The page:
Surrey councilcostsrise
Hayer slaying among ailurescited in Air India report
by Jef Nagel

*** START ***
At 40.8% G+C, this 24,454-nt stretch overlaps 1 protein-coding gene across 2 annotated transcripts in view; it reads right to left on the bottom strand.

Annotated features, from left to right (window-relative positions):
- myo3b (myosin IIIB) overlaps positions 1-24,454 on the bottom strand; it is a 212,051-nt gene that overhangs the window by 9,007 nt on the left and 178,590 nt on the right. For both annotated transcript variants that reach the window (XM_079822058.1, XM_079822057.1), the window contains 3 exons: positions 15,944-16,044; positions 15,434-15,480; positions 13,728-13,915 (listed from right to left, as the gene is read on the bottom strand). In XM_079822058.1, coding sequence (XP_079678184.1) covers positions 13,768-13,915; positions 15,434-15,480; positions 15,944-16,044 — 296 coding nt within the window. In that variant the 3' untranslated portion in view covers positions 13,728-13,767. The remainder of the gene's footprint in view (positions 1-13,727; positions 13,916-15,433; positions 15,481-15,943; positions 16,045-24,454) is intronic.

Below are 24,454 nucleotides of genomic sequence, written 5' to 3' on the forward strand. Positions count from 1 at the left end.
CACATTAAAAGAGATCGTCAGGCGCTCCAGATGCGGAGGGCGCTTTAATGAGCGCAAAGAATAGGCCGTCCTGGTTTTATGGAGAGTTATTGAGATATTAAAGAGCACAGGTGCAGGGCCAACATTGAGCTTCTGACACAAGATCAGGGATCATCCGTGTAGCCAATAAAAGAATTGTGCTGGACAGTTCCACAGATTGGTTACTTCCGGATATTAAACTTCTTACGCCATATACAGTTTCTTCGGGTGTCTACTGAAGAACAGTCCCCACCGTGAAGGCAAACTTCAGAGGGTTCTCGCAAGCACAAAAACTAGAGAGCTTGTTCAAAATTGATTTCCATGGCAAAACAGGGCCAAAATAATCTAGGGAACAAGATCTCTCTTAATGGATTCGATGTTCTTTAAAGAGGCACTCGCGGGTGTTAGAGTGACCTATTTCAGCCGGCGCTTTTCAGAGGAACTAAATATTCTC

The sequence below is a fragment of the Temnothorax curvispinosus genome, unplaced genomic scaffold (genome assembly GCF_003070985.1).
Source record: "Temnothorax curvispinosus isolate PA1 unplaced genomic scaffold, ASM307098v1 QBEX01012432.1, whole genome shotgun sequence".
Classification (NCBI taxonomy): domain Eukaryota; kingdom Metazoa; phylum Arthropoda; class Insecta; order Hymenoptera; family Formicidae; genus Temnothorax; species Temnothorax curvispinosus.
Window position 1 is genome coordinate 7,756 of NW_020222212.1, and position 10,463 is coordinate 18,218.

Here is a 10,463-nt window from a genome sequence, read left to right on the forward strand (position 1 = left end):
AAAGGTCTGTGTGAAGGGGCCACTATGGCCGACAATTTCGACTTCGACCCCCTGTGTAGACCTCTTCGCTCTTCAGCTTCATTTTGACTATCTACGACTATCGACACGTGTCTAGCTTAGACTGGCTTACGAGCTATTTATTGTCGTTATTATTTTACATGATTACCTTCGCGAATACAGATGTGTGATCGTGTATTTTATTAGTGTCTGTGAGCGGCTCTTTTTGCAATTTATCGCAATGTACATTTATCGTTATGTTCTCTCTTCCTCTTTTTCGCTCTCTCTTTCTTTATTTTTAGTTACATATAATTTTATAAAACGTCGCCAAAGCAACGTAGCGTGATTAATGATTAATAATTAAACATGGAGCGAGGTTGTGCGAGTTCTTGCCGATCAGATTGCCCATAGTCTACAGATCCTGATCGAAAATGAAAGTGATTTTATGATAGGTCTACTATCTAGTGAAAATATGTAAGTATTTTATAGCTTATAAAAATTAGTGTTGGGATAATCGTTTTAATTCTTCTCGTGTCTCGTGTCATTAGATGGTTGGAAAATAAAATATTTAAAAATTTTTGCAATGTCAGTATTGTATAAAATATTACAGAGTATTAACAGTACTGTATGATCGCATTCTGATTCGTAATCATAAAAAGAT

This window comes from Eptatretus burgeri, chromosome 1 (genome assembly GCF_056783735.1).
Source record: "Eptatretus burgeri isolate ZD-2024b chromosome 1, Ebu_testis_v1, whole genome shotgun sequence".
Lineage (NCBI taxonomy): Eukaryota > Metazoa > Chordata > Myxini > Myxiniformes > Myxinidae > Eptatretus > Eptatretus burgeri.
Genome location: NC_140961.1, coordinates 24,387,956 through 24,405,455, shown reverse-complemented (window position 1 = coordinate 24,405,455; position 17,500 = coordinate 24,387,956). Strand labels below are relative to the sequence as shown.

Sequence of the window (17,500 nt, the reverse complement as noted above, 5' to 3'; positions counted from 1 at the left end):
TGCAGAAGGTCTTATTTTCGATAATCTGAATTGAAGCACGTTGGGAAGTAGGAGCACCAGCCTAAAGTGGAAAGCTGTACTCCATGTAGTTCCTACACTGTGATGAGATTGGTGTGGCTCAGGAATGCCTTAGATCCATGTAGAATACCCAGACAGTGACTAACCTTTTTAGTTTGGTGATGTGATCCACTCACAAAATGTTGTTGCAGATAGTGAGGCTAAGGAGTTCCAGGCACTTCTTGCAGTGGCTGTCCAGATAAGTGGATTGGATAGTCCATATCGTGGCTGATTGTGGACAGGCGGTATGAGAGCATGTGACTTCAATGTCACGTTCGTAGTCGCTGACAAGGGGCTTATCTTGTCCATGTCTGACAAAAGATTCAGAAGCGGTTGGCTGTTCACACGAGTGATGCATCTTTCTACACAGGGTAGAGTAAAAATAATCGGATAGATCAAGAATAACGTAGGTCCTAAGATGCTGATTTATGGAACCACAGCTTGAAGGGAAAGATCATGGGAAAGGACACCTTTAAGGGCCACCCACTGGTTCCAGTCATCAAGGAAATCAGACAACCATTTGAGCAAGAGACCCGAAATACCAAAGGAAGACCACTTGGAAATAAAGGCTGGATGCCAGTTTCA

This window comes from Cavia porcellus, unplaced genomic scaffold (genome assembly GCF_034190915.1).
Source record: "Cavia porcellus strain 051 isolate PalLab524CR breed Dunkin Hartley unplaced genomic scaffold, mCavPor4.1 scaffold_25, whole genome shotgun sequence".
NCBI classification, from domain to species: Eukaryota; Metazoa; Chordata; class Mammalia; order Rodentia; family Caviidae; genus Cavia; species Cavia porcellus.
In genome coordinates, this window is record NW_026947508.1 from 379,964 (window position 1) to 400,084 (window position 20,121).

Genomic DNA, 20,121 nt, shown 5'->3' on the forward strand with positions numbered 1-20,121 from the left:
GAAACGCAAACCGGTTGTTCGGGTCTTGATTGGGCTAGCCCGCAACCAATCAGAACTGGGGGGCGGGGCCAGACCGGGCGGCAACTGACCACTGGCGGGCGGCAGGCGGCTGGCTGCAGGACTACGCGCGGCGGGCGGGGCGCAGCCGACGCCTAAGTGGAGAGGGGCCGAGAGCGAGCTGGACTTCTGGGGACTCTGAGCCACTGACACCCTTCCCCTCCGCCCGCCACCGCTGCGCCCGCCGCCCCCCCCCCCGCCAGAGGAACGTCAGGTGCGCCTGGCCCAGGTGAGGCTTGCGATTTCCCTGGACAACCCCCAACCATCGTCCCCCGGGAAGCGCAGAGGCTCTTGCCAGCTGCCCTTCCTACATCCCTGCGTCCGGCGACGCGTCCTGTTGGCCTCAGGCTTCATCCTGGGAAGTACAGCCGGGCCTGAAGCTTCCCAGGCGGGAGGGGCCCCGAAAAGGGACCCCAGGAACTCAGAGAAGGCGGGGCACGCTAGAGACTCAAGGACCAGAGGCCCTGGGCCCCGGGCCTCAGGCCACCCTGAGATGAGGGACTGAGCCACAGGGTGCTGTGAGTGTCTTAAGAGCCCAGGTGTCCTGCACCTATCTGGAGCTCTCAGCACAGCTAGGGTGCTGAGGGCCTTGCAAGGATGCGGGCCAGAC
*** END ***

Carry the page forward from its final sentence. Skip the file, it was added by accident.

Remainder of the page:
to protect key suspects during their investigations o theAir India bombings, a long-awaited report into the 1985 tragedy concludedTursday.Te fndings o the inquiry led by Supreme Court Justice John Major inpart ound authorities missed chances to get evidence about theconspiracy to bomb India-bound planes, oen ailed to preservewhat they did uncover and then lost key witnesses who were totestiy against the accused.“In the end, o the three individuals who were to be the key witnesses in the Air India trial, one was murdered beore the trialbegan, one eigned memory loss because she was too rightened totestiy, and one was orced to enter the Witness Protection Programtwo years earlier than planned, due to the RCMP’s inadvertentdisclosure o her identity,” Major said.Te murdered witness he reers to was ara Singh Hayer, the out-spoken publisher o the Surrey-based Indo-Canadian imes, whosurvived a 1988 attempt on his lie that le him in a wheelchaironly to be shot to death in the garage o his Guildord home in 1998.His amily suspects the killing was ordered to prevent Hayer rom givingevidence and to deter other witnesses.Te inquiry concluded the RCMP ailed to adequately protect sourcesand witnesses and, at times, ailed to take threats against Hayer seriously.A video surveillance system installed at his home aer his name appearedon a hit list wasn’t working the day he was killed.“I the camera had been working we would have had the images and wewould be much urther ahead,” said Hayer’s son, Surrey-ynehead MLADave Hayer, who joined amilies o the victims in Ottawa Tursday or thereport’s release.Te two men charged with murder in connection with thebombings – Ripudaman Singh Malik and Ajaib Singh Bagri – wereacquitted in 2005.Malik, the millionaire ounder o the Surrey Khalsa Schooland the Surrey-based Khalsa Credit Union, and Bagri, a sawmillworker rom Kamloops, walked away at the end o Canada’slongest and most expensive trial – at $130 million and 347 days o court time.Inderjit Singh Reyat – the bomb maker – was the only conspira-tor ever convicted and jailed in Canada in connection with the AirIndia bombings.Te Duncan electrician served 10 years or manslaughter or theokyo airport deaths. He was later charged with 329 counts o manslaughterin connection with the Flight 182 bombing, but pleaded guilty to one countand a charge o aiding in the construction o a bomb, and was sentenced to